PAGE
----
That's a wonderful idea, on several levels. And I love that the authors respond to the students. I bet it was fun to read those essays. Does it make you more optimistic about the next generation and its stewardship of our planet?
Let me tell you what really made me optimistic about the next generation--Powershift. I expected to be impressed with the passion of the thousands of young climate activists from all over the country who gathered in Washington DC this spring. What blew me away was how smart they were about galvanizing the power to actually take on the big, powerful energy corporations. They had a lobbying strategy, a green jobs creation strategy, and a long-term organizing strategy that they were bringing home to do the hard work of building a grassroots base for a powerful youth climate movement. Here's an interview I did with one of the founders of Powershift.
Great interview! That Jessy is quite a ball of energy. I've been impressed with her and Powershift as well. What else would you like to talk about, Sarah, before we wrap this up?
We are celebrating our 15th anniversary this year, so we are doing a lot of reflection on why we started and what comes next. We started YES! Magazine in 1996 to tell a story that wasn't being told. Bad news was getting plenty of coverage. Now and then, you'd find solid reporting on the deeper social and environmental crises, and the root causes of crime, pollution, family breakups, poverty, and so on. But almost no one was reporting on the people--young and old, of all races, religions, nationalities, and genders--who were taking the future into their own hands, building better communities, restoring ecosystems, reaching across divides, living lives of meaning and purpose, and building social movements to press for change.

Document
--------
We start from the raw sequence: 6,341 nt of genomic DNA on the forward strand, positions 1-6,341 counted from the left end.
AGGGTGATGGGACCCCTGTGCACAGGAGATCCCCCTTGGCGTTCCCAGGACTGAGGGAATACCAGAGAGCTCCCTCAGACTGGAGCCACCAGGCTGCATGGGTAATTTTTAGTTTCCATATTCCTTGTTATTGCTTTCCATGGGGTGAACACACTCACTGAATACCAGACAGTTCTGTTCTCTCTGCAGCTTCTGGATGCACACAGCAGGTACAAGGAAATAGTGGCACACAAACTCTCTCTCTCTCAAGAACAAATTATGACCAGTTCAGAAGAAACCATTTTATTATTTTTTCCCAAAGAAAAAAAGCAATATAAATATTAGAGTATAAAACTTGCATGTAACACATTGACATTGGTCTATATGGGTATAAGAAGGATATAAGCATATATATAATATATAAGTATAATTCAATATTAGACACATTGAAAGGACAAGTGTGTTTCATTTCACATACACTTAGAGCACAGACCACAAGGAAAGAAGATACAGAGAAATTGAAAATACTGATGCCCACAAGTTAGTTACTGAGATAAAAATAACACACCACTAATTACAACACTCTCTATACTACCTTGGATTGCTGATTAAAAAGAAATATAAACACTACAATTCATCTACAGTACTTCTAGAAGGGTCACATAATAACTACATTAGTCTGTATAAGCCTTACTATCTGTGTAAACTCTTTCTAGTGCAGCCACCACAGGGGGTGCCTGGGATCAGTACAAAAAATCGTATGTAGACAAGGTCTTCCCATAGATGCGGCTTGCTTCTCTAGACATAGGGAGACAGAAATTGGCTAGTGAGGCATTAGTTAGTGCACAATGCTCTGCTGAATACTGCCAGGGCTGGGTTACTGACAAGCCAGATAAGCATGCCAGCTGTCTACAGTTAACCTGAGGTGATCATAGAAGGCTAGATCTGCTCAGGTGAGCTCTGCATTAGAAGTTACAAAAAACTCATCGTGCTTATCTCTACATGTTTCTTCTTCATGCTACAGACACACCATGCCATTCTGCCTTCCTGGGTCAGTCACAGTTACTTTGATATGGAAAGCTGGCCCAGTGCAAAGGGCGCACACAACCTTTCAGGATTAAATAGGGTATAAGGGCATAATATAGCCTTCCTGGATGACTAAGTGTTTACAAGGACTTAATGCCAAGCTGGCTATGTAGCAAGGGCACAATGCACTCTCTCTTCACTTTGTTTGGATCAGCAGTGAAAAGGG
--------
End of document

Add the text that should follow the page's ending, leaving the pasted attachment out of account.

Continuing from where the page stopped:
We started YES! Magazine to uncover those stories and show how they weave together to create possibilities for a just and sustainable society. We knew that business as usual wasn't working for people or the planet. And we wanted to show the alternatives that are not only possible, but are already happening.
Today, many of the crises we worried about in 1996 -- from climate change to corporate overreach -- have deepened. That makes the work of the people and communities we've featured in YES! during these 15 years that much more important. There are practical means available to preserve Earth's life-sustaining capacities, to share the Earth's gifts without killing each other, and to create societies that provide for everyone.
As we celebrate 15 years of powerful ideas and practical actions, we ask you to join us in saying YES! to building the sort of world we know is possible.
Please come to our website, www.yesmagazine.org , to learn about how to stay connected with YES!
I look forward to each and every issue of YES! It's my favorite publication. Thank you, Sarah. It was truly a pleasure talking with you.
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